By Kris Kowal | Published: August 27, 2007 - 03:48PM CT
Novice: objects and associative arrays
foo = Object(); foo = ;
Also, item indexing and member selection are equivalent.
foo.a == foo;
foo1 == foo(1).toString() == foo;
Novice: cute type conversions
You can convert any object to a number by adding it to zero.
0 + foo
You can convert any object to a string by adding it to a null string.
However, strings and numbers are special. If you add a string and a number, the resultant type depends on whether the string is empty. An empty string gets coerced to the number zero. Otherwise, the zero gets coerced to a string and the addition performs concatenation.
0 + == 0 + 0 == 0 1 + == 1 + 1 == 1 0 + == + 0 ==
You can convert any object to a boolean, true or false value by negating it twice.
( index items) item = itemsindex; ...
( i = 0; i < items.length; i++) item = itemsi; ...
Of course, these libraries and new browsers also provide alternate iteration mechanisms that are arguably more elegant. With recent versions of Firefox and libraries like Prototype, you get forEach iteration, which involves an anonymous function.
items.forEach( (item) ... );
Acolyte: anonymous functions
range = (start, stop, step) () at = start; start += step; (at < stop) at; Error(); ; ; next = range(0, 10, 2);
The first call of next returns 0. The following times you call next it returns 2, 4, 6, and 8. Thereafter, calling next will throw an Error. This is because the local variables of range, the one time you've called it, remain in memory as long as next exists. The anonymous function that range returns is a closure: both the code of the function and a reference to the scope in which the function was declared. The returned function object effectively holds the range "function allocation record" in memory. Thus, the value of start persists across calls to next.
( () ... ).call();
Another handy use for enclosures is to make using with and var behave deterministically and intuitively. The with block pushes an Object onto the scope chain. That is, members of a given object become local variables in the given block.
(: 10) a == 10;
However, when you declare variables with var inside a with block, the variables should be declared in the function block scope and a variable by the same name should be initialized in the with block scope. However, all bets are off depending on what browser runs the script. Using an enclosure inside all with blocks will force var declarations to operate in the innermost scope.
(: 10) () a = 20; ).call();
Acolyte: context object manipulation
bar = () ; bar() == ;
There are two ways to send other objects as the context object into a function. The first is to call a function as a member of an object.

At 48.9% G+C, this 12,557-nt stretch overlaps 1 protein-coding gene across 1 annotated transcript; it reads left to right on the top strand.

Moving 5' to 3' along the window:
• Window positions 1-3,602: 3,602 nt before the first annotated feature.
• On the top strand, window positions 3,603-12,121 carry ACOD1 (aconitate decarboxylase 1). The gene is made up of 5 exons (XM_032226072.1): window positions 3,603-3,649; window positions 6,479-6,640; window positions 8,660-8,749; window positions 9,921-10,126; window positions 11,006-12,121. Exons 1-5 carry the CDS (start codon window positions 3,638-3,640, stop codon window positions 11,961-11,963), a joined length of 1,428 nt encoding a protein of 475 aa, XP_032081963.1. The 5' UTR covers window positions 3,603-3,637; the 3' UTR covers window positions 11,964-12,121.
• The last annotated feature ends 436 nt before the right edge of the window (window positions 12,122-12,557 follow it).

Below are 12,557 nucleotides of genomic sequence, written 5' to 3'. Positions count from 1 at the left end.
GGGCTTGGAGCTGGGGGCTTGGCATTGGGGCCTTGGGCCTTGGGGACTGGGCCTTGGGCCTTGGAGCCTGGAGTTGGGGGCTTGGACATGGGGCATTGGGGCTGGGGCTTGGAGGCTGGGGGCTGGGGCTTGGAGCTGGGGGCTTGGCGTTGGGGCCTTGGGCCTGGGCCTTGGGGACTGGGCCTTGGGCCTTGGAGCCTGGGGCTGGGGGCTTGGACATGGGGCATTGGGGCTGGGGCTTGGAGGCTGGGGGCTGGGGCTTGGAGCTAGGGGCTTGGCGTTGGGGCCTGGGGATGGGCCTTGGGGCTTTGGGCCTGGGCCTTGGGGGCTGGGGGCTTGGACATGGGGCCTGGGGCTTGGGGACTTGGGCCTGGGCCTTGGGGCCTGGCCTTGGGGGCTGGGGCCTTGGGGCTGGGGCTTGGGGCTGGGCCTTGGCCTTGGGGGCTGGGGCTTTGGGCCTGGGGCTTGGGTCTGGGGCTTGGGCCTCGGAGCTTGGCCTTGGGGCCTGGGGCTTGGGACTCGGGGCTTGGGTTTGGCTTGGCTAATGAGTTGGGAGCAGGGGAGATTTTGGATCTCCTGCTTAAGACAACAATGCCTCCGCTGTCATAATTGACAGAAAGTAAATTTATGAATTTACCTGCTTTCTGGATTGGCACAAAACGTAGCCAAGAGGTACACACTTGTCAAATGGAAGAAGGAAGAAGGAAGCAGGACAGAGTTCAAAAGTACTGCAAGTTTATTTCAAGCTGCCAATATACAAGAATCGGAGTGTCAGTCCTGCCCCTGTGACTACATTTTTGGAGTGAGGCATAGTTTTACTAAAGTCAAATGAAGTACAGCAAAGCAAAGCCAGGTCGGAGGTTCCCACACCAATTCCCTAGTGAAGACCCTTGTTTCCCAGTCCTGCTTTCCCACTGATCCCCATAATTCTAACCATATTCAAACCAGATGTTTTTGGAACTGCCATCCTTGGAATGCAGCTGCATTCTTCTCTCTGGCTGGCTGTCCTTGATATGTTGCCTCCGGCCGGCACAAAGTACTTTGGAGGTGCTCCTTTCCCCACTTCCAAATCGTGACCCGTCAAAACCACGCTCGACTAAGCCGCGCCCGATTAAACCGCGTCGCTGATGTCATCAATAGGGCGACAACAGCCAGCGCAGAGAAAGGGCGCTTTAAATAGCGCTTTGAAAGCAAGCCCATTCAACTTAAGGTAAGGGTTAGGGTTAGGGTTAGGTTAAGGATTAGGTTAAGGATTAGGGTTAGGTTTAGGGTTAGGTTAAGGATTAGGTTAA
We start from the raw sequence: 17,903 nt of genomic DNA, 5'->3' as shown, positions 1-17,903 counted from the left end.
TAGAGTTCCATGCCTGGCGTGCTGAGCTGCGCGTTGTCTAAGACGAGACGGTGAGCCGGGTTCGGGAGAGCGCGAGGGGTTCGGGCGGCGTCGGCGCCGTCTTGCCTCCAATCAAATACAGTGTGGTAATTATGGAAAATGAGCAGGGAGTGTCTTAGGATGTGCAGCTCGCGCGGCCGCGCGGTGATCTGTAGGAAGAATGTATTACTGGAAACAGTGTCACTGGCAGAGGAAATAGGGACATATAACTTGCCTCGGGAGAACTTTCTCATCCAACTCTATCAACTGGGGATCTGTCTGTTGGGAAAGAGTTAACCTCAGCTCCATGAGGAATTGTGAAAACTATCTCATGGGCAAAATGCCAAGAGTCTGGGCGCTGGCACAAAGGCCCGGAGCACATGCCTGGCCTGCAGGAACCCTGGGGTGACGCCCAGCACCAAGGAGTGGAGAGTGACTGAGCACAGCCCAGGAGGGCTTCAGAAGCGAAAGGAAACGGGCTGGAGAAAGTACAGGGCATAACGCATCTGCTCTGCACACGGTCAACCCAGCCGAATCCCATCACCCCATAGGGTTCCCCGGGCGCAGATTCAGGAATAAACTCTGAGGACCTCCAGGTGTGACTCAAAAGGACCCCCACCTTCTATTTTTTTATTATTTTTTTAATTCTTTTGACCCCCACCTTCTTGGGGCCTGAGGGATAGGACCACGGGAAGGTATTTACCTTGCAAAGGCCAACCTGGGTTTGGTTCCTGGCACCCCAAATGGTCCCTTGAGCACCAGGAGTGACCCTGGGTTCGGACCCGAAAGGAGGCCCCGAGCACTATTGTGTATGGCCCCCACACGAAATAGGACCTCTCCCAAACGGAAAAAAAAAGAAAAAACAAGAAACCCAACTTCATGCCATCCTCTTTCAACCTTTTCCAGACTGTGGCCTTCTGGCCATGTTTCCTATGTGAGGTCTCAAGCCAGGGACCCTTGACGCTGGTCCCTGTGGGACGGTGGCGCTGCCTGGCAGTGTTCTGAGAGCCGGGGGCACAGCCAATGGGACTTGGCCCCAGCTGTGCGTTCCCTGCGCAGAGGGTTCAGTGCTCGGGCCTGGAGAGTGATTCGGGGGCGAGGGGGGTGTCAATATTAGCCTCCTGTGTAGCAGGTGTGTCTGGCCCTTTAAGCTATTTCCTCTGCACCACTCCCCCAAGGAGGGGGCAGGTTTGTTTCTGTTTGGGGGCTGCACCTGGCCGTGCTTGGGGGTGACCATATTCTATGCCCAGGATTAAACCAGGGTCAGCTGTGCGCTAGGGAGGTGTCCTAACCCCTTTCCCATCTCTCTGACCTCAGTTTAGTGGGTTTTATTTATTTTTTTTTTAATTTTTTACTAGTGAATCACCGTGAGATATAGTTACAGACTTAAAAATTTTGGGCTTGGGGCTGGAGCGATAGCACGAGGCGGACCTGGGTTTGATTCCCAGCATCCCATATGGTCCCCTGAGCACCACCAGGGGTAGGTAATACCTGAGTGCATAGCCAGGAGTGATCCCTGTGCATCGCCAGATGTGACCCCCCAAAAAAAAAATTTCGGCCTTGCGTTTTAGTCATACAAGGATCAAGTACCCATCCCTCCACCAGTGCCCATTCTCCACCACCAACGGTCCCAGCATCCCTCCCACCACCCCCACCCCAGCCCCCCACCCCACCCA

foo = : bar; foo.bar() == foo;
The second way to send an object to a function as its context object is explicit. You can use the Function.call method's first argument to send in an arbitrary object. call accepts the context object followed by any arguments you want to pass in normally.
bar.call(foo, 0, 1, 2, ...);
Acolyte: variadic arguments
Consider a trivial max function that returns the largest of two numbers.
.max = (a, b) (a > b) a; b; ;
max can use the arguments to read any number of arguments.
.max = () items = ; basis; ( member items) item = itemsmember; (basis === || item > basis) basis = item; ; basis; ;
If you want to pass variadic arguments to a function from an arbitrary number of items in an Array, you can use the Function.apply function. Like call, apply accepts the context object as its first argument, followed by a single Array containing whatever arguments to you want to pass.
max.apply(, 10, 30, 20) == 30;
You've likely noticed that the context object a function receives depends on the invocation syntax. Binding a function to an object assures that you receive a particular object. Here's a sample bind function.
bind = (context, functor) () functor.apply(context, ); ; ;
Guru: lazy function definition
Peter Michaux recently documented and named the "Lazy Function Definition Pattern" wherein you determine the behavior of a function the first time the user calls it. This is handy for choosing among cross-platform code paths. Consider this function that gets the value of PI by calculating it once, then simply returning it after each successive call.
getPi = () pi = calculatePi(); getPi = () pi; pi; ;
Guru: polymorphic callable objects
Supposing you were writing a type system, you might want objects of all your types to have the option of being callable, and for the call behavior to be redefinable in sub-types. One fun way to do this is to always use Function instead of Object as your base type.
callableType = (constructor) () callableInstance = () callableInstance.callOverload.apply(callableInstance, ); ; constructor.apply(callableInstance, ); callableInstance; ; ;